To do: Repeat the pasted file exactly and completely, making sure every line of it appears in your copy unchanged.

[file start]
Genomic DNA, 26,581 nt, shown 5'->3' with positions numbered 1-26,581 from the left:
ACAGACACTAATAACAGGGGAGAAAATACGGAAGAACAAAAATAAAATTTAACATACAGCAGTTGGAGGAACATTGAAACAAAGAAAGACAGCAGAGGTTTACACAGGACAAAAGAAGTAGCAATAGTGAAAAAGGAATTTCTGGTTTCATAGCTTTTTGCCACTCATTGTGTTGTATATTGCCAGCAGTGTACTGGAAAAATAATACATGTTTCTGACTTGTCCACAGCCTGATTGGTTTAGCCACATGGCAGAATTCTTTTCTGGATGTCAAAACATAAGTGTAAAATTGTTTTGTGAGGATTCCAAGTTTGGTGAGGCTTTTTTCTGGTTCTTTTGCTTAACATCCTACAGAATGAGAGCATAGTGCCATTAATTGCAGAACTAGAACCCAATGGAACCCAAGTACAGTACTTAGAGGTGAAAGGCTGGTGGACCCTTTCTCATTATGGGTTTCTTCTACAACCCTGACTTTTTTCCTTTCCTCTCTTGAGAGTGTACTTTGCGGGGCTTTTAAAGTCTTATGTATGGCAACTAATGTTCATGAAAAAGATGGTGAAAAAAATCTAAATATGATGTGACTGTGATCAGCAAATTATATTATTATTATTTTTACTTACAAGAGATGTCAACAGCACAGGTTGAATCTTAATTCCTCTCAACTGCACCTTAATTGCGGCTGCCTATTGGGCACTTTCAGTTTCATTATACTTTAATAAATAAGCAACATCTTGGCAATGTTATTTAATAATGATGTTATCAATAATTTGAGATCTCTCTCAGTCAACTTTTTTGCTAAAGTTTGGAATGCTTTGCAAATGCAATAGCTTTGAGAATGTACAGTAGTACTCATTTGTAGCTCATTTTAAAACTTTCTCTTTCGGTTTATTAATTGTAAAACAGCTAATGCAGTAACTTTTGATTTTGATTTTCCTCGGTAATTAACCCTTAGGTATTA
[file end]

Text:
Genomic DNA, 26,581 nt, shown 5'->3' with positions numbered 1-26,581 from the left:
ACAGACACTAATAACAGGGGAGAAAATACGGAAGAACAAAAATAAAATTTAACATACAGCAGTTGGAGGAACATTGAAACAAAGAAAGACAGCAGAGGTTTACACAGGACAAAAGAAGTAGCAATAGTGAAAAAGGAATTTCTGGTTTCATAGCTTTTTGCCACTCATTGTGTTGTATATTGCCAGCAGTGTACTGGAAAAATAATACATGTTTCTGACTTGTCCACAGCCTGATTGGTTTAGCCACATGGCAGAATTCTTTTCTGGATGTCAAAACATAAGTGTAAAATTGTTTTGTGAGGATTCCAAGTTTGGTGAGGCTTTTTTCTGGTTCTTTTGCTTAACATCCTACAGAATGAGAGCATAGTGCCATTAATTGCAGAACTAGAACCCAATGGAACCCAAGTACAGTACTTAGAGGTGAAAGGCTGGTGGACCCTTTCTCATTATGGGTTTCTTCTACAACCCTGACTTTTTTCCTTTCCTCTCTTGAGAGTGTACTTTGCGGGGCTTTTAAAGTCTTATGTATGGCAACTAATGTTCATGAAAAAGATGGTGAAAAAAATCTAAATATGATGTGACTGTGATCAGCAAATTATATTATTATTATTTTTACTTACAAGAGATGTCAACAGCACAGGTTGAATCTTAATTCCTCTCAACTGCACCTTAATTGCGGCTGCCTATTGGGCACTTTCAGTTTCATTATACTTTAATAAATAAGCAACATCTTGGCAATGTTATTTAATAATGATGTTATCAATAATTTGAGATCTCTCTCAGTCAACTTTTTTGCTAAAGTTTGGAATGCTTTGCAAATGCAATAGCTTTGAGAATGTACAGTAGTACTCATTTGTAGCTCATTTTAAAACTTTCTCTTTCGGTTTATTAATTGTAAAACAGCTAATGCAGTAACTTTTGATTTTGATTTTCCTCGGTAATTAACCCTTAGGTATTA